Overtime, this aspect of our work has become more central. We tried to make the best possible relationship with the IBRP which we considered the only pole of regroupment remaining after the political and organizational collapse of the ICC. This has resulted in meetings, debates, political clarification (especially on the question of class consciousness, the party and the constitution of PCInt1943), a collaboration policy that has resulted in the joint meetings with both organisations, public meetings of the IBRP supported by us in Paris and translations of articles from the same organization in French and Spanish. At the same time, and in addition to this central focus, we have systematically sought to respond to various contacts, individuals and groups or circles emerging in the world - you can see more matches that we published in our newsletter. In particular, we began to develop a work of discussion and political clarification with the Internationalist Communists of Montreal (now CIK) on the basis of the political platforms IBRP and ICT. After a period of membership – or at least close collaboration – with the Canadian group GIO adhering to the IBRP and following their separation from the GIO, the comrades were open to all of the Communist Left - ICC, the so-called "Bordiguist" PCI and ourselves. Our first task was to ensure that these comrades did not position themselves against the IBRP after what they felt was an unhappy experience.”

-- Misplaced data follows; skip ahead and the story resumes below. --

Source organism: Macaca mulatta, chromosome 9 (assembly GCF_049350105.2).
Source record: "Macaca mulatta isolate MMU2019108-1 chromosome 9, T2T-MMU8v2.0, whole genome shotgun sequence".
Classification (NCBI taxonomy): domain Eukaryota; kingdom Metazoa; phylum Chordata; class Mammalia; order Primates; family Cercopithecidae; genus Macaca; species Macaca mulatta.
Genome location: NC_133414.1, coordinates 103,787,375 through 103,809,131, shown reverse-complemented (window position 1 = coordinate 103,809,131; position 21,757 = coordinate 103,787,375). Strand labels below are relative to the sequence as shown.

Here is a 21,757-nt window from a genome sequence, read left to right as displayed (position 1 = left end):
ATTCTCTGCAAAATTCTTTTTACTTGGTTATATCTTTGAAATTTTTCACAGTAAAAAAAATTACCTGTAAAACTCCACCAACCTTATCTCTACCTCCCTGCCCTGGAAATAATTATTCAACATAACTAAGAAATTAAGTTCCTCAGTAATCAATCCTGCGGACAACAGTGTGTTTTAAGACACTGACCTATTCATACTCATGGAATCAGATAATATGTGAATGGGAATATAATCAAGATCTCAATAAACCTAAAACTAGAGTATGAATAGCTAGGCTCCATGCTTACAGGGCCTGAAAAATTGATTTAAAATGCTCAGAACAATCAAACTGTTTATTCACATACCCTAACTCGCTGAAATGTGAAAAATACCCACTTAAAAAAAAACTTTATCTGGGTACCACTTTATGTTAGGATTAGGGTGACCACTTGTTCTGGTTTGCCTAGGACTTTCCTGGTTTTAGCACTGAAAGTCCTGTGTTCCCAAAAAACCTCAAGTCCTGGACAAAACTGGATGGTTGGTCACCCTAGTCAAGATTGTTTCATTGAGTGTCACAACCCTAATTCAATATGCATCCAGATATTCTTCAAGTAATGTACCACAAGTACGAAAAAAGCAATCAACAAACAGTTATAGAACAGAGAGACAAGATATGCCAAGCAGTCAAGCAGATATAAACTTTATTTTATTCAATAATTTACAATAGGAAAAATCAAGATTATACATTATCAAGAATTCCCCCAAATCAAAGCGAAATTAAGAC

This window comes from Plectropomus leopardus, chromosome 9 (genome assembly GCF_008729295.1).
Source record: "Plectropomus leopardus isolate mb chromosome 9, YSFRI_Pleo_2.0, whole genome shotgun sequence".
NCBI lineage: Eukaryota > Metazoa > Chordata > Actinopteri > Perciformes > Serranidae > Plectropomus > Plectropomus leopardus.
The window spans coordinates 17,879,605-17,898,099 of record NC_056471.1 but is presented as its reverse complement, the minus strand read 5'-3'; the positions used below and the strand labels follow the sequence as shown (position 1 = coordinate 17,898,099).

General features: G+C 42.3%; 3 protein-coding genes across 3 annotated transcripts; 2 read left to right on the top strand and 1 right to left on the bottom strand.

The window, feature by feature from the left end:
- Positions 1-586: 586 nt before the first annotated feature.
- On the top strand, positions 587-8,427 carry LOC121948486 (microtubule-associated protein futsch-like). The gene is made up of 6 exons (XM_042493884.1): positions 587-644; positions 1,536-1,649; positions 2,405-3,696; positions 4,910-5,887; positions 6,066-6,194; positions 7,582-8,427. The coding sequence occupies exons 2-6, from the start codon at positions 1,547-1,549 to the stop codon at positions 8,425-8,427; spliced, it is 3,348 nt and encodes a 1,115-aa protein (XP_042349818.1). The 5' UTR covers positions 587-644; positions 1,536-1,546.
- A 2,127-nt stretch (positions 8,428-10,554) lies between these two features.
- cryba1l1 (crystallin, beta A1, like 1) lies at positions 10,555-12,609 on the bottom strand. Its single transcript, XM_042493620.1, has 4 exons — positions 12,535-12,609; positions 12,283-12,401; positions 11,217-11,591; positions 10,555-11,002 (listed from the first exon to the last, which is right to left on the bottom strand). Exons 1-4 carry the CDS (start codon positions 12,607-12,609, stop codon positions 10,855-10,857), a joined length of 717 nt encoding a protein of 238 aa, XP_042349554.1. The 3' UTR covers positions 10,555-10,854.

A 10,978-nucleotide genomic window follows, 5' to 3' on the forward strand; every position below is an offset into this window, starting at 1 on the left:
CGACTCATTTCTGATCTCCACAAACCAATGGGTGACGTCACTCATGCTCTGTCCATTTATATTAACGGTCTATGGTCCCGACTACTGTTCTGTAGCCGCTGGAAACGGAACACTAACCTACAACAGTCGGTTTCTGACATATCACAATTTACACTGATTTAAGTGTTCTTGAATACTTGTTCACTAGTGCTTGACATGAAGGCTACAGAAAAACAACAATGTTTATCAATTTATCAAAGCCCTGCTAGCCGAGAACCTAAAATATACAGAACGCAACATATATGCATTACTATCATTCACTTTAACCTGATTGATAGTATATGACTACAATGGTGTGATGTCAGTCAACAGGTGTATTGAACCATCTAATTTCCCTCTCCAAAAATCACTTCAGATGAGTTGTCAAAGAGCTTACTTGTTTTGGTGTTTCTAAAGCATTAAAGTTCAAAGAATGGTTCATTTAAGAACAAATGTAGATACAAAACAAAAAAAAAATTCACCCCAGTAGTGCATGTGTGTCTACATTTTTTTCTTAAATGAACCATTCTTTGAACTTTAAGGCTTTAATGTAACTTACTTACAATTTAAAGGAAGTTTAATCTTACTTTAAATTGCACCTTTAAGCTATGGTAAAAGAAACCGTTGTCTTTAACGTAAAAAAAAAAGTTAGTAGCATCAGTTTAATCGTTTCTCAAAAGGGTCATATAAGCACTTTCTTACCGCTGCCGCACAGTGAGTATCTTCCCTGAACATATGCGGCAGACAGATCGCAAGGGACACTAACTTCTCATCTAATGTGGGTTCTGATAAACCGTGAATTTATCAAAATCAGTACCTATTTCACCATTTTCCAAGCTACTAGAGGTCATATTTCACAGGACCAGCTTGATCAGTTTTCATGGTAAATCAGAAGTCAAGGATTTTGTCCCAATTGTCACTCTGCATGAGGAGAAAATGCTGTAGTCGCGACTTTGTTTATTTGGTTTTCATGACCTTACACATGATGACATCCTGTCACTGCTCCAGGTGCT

Your political consistency in this respect has been unwavering and matched by many acts of personal and political kindness. No one can doubt the integrity and honesty with which you have tried to carry out what you believe in. Indeed we have often felt guilty that we have not been able to reciprocate more and in a better way. In some ways our relationship has been a model for how communists with differences should relate to one another. We may disagree but we have mutual respect enough to recognise that our goal is the same even if our strategies and perspectives are different.

Thus we can agree with your conclusion that